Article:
The Patent System
The patent system is based on the principle that, as a matter of public policy, it is desirable to encourage the disclosure and dissemination of advances in science and industry. To that end, the patent system relies on a bargain between the inventor and the public. The inventor is required to make a full disclosure of the invention in the form of a patent application which is submitted to a government patent office and which defines the scope of the monopoly sought. The disclosure must be sufficient to enable other workers skilled in the same technological area to practice the invention. In exchange, the inventor is granted a time-limited monopoly on the making, using, or selling of the invention as set out in the claims of the patent. The claims are statements at the end of the patent description which describe the unique aspects of the invention and which define the scope of the monopoly provided by the patent.
The patent system is governed by a complex series of rules and regulations. The requirements for the content and style of the patent specification describing and claiming the invention are unique and require considerable care. Failure to meet deadlines or follow certain procedures can have severe consequences. Consulting a patent agent or lawyer as early as possible during development of a new technology or business can improve the chances of obtaining effective patent protection. Until a patent application is filed, it is critical that any new developments be kept confidential.
What is a Patent?
A patent can be characterized as a negative right, in that it gives the patent owner the right to exclude others from making, using or selling anything falling within the scope of the claimed invention; it does not necessarily give the patent owner the right to make the invention. For example, where an invention is an improvement on some existing technology, for which one or more earlier patents are still in force, the owner of an improvement patent may require permission (such as a license agreement) from the owner of an earlier patent to commercialize the invention if the invention falls within the scope of the claims of the earlier patent.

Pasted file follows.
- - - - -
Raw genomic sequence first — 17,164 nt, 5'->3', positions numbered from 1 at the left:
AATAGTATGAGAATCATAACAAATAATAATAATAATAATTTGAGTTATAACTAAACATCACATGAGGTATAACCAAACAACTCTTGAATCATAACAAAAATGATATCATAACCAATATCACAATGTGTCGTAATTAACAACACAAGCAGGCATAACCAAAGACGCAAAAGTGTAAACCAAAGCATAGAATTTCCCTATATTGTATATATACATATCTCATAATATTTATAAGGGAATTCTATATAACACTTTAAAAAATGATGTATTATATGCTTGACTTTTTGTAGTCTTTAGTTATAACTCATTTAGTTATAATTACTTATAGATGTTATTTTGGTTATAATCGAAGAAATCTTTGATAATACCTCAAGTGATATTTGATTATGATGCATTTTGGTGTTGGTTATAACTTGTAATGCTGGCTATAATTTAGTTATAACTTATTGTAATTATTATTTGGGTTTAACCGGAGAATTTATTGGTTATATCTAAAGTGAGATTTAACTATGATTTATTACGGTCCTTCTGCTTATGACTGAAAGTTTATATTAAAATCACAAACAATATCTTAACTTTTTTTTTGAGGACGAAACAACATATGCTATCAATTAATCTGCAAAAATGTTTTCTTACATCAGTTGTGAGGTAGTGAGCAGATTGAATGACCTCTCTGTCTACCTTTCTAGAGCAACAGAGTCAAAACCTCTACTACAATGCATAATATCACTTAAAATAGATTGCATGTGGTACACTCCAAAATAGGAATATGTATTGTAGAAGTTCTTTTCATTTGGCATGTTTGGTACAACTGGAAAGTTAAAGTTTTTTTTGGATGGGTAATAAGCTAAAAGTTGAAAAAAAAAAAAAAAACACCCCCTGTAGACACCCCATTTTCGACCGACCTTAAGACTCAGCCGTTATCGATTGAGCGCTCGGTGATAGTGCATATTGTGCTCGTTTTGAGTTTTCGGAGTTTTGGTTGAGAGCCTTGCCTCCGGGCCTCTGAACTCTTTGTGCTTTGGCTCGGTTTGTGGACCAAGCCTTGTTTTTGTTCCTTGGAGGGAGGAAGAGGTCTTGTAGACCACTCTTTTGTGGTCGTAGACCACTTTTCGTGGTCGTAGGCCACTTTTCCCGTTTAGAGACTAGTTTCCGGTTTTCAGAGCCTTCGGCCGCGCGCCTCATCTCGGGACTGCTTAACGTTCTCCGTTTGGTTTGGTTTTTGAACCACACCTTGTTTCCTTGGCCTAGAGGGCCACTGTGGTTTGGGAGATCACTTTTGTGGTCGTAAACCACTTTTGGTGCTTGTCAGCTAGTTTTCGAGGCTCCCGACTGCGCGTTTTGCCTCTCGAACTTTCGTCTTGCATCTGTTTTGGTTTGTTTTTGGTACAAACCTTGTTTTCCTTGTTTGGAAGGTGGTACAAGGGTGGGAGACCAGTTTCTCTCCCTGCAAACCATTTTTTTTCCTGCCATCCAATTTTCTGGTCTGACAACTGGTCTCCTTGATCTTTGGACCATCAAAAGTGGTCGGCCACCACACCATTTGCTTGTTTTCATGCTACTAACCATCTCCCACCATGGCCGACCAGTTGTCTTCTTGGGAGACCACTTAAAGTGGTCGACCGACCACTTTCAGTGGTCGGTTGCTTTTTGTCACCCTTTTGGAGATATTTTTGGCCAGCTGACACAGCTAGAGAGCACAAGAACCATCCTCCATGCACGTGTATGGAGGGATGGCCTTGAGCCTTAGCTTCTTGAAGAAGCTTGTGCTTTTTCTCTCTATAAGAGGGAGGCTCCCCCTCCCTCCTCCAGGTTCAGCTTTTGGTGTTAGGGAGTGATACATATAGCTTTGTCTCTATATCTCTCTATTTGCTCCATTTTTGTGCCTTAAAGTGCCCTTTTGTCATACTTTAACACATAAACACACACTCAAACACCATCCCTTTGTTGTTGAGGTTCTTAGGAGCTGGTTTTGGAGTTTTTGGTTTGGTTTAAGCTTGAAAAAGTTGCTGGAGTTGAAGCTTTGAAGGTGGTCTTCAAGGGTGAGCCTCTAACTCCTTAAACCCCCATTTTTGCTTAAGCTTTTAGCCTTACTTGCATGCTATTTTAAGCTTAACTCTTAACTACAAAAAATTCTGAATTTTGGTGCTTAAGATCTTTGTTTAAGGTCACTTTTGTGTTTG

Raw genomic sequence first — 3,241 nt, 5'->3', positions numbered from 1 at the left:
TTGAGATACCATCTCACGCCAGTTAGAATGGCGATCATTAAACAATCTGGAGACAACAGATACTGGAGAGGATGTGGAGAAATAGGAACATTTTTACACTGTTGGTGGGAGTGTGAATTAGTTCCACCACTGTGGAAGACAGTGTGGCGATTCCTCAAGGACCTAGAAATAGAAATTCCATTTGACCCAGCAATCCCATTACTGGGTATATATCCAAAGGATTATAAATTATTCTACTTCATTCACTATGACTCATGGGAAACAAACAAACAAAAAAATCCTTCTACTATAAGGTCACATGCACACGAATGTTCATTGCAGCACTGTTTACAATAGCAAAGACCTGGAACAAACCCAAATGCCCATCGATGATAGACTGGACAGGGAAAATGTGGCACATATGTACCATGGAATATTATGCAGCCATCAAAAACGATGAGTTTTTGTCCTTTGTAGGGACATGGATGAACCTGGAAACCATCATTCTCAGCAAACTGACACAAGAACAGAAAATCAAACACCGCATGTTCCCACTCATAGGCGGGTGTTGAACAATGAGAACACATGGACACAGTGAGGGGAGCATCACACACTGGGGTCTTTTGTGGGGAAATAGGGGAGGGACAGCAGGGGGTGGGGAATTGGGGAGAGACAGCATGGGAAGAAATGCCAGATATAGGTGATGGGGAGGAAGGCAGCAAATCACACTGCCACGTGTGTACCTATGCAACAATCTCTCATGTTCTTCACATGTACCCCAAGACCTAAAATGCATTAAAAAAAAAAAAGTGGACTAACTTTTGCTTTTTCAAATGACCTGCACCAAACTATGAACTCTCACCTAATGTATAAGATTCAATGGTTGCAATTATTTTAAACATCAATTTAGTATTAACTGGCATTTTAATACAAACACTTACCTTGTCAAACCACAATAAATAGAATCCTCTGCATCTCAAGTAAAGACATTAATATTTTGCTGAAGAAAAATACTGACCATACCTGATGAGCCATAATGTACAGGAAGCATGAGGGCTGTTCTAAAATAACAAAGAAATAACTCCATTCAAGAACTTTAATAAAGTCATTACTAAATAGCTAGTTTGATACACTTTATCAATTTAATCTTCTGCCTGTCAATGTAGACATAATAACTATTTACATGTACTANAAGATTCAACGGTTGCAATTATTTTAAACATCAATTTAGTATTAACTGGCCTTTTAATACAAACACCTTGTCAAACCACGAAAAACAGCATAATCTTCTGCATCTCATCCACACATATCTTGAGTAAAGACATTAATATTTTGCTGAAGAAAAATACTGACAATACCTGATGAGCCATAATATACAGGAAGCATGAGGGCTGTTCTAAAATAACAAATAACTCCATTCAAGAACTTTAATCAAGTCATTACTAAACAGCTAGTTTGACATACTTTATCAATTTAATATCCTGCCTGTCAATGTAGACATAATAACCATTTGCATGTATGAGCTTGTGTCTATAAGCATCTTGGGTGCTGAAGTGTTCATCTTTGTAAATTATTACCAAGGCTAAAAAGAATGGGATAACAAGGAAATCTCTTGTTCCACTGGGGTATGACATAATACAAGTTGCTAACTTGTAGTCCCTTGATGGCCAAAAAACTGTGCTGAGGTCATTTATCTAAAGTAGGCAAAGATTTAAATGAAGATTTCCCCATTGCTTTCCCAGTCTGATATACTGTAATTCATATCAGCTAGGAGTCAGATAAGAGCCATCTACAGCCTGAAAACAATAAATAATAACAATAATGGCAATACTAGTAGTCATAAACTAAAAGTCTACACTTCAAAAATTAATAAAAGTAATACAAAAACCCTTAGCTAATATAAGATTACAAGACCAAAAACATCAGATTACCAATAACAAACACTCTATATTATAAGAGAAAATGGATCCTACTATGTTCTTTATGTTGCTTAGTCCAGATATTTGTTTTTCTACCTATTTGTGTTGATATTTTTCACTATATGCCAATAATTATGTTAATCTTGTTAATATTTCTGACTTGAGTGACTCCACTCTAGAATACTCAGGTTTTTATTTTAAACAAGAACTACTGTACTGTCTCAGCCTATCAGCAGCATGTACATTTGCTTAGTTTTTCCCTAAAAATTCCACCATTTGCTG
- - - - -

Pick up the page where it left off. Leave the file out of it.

To obtain a patent it is necessary to first file a patent application that will be examined by a national or regional patent office. Patent applications must be filed or registered in each country where patent protection is desired. The patent term will be governed by national law, which for many countries is 20 years calculated from the filing date.
Why Obtain a Patent?
Obtaining patent protection for an invention may provide the patent owner with a competitive advantage and may help secure both investment and market position for a new product or technology. A patent enables the owner to exclude competitors from making, using or selling the invention except by the patent owner’s permission. This exclusivity allows inventors and patent owners to profit from their inventions. Patents can be monetized in the same way as other types of property. For example, a patent can be sold or licensed to others. Patent rights may also serve as a security interest for lenders and/or investors. For many technologies, in particular those in the life sciences and engineering fields, patents represent a valuable asset that can be used to leverage and secure funding for a company.
In deciding whether patent protection should be pursued, one major issue is whether the potential financial return may justify the costs of pursuing, maintaining, and where necessary, enforcing a patent. Another issue is how easily competitors can independently develop valuable inventions and whether they will pursue patent protection should you decide to keep the invention secret. Protection may be particularly desirable where a new product can be readily reverse engineered by competitors.
In addition to the costs of obtaining the patent, patent owners are responsible for enforcing their own patent rights. Companies or individuals found by a court to infringe a valid patent may be ordered to pay damages, surrender infringing products or be subject to a court order preventing them from making, selling or using the patented invention.
What Sorts of Inventions are Patentable?
To be patentable, the aspects of the invention that are claimed must encompass patent-eligible subject-matter, which is defined by the courts and laws of the country where patent protection is desired.
The invention must also be novel, useful, and unobvious (inventive). The specification of the patent application must provide an enabling disclosure of the invention which means the description of the invention must have enough details so that a person of general skill in the field of the invention will understand how the invention is made and works, and be able to carry out the invention.